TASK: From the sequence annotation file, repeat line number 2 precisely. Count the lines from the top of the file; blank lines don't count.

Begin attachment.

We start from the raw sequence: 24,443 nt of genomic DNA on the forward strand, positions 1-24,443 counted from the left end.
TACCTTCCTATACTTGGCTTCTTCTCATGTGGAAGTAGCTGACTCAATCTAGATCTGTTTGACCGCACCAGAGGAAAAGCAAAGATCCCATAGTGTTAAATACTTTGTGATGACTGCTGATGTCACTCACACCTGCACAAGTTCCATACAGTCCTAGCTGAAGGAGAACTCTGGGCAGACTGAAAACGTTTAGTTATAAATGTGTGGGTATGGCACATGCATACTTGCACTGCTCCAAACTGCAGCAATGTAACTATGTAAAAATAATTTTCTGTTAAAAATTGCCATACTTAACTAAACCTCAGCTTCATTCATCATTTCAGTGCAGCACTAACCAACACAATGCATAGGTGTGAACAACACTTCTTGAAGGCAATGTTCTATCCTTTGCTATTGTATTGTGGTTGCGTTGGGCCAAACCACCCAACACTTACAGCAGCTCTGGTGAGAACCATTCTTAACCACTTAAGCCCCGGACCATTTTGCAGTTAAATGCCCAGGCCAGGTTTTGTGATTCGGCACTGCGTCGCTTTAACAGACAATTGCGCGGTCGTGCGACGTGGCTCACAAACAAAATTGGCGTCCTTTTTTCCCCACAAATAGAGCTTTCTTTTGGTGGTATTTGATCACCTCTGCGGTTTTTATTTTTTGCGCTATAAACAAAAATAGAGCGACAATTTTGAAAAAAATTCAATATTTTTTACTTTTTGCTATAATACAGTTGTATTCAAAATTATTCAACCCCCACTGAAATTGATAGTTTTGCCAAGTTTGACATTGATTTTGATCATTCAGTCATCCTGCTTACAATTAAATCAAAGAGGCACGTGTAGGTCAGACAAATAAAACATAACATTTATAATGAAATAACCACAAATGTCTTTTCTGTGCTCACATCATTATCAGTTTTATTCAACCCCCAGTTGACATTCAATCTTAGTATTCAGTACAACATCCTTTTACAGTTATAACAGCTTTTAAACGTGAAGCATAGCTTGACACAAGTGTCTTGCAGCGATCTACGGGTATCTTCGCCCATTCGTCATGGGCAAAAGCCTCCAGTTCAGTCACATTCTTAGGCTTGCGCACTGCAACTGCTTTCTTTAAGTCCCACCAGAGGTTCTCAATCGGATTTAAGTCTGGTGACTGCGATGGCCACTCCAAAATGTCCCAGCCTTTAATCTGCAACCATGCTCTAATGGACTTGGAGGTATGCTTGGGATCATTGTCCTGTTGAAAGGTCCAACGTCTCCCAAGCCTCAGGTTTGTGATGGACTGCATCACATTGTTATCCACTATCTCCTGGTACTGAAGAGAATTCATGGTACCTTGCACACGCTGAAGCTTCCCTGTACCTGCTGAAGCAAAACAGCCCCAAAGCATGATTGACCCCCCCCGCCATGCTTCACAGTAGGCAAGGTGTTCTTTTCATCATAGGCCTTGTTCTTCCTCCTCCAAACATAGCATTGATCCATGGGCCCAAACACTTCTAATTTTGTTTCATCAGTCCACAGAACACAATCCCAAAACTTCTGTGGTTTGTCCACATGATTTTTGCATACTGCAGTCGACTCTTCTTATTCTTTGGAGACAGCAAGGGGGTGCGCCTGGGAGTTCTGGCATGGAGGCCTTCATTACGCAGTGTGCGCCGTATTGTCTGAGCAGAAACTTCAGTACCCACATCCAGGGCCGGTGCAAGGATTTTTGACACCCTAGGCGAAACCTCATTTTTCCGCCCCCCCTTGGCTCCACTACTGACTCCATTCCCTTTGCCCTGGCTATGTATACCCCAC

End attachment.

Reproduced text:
TACCTTCCTATACTTGGCTTCTTCTCATGTGGAAGTAGCTGACTCAATCTAGATCTGTTTGACCGCACCAGAGGAAAAGCAAAGATCCCATAGTGTTAAATACTTTGTGATGACTGCTGATGTCACTCACACCTGCACAAGTTCCATACAGTCCTAGCTGAAGGAGAACTCTGGGCAGACTGAAAACGTTTAGTTATAAATGTGTGGGTATGGCACATGCATACTTGCACTGCTCCAAACTGCAGCAATGTAACTATGTAAAAATAATTTTCTGTTAAAAATTGCCATACTTAACTAAACCTCAGCTTCATTCATCATTTCAGTGCAGCACTAACCAACACAATGCATAGGTGTGAACAACACTTCTTGAAGGCAATGTTCTATCCTTTGCTATTGTATTGTGGTTGCGTTGGGCCAAACCACCCAACACTTACAGCAGCTCTGGTGAGAACCATTCTTAACCACTTAAGCCCCGGACCATTTTGCAGTTAAATGCCCAGGCCAGGTTTTGTGATTCGGCACTGCGTCGCTTTAACAGACAATTGCGCGGTCGTGCGACGTGGCTCACAAACAAAATTGGCGTCCTTTTTTCCCCACAAATAGAGCTTTCTTTTGGTGGTATTTGATCACCTCTGCGGTTTTTATTTTTTGCGCTATAAACAAAAATAGAGCGACAATTTTGAAAAAAATTCAATATTTTTTACTTTTTGCTATAATACAGTTGTATTCAAAATTATTCAACCCCCACTGAAATTGATAGTTTTGCCAAGTTTGACATTGATTTTGATCATTCAGTCATCCTGCTTACAATTAAATCAAAGAGGCACGTGTAGGTCAGACAAATAAAACATAACATTTATAATGAAATAACCACAAATGTCTTTTCTGTGCTCACATCATTATCAGTTTTATTCAACCCCCAGTTGACATTCAATCTTAGTATTCAGTACAACATCCTTTTACAGTTATAACAGCTTTTAAACGTGAAGCATAGCTTGACACAAGTGTCTTGCAGCGATCTACGGGTATCTTCGCCCATTCGTCATGGGCAAAAGCCTCCAGTTCAGTCACATTCTTAGGCTTGCGCACTGCAACTGCTTTCTTTAAGTCCCACCAGAGGTTCTCAATCGGATTTAAGTCTGGTGACTGCGATGGCCACTCCAAAATGTCCCAGCCTTTAATCTGCAACCATGCTCTAATGGACTTGGAGGTATGCTTGGGATCATTGTCCTGTTGAAAGGTCCAACGTCTCCCAAGCCTCAGGTTTGTGATGGACTGCATCACATTGTTATCCACTATCTCCTGGTACTGAAGAGAATTCATGGTACCTTGCACACGCTGAAGCTTCCCTGTACCTGCTGAAGCAAAACAGCCCCAAAGCATGATTGACCCCCCCCGCCATGCTTCACAGTAGGCAAGGTGTTCTTTTCATCATAGGCCTTGTTCTTCCTCCTCCAAACATAGCATTGATCCATGGGCCCAAACACTTCTAATTTTGTTTCATCAGTCCACAGAACACAATCCCAAAACTTCTGTGGTTTGTCCACATGATTTTTGCATACTGCAGTCGACTCTTCTTATTCTTTGGAGACAGCAAGGGGGTGCGCCTGGGAGTTCTGGCATGGAGGCCTTCATTACGCAGTGTGCGCCGTATTGTCTGAGCAGAAACTTCAGTACCCACATCCAGGGCCGGTGCAAGGATTTTTGACACCCTAGGCGAAACCTCATTTTTCCGCCCCCCCTTGGCTCCACTACTGACTCCATTCCCTTTGCCCTGGCTATGTATACCCCAC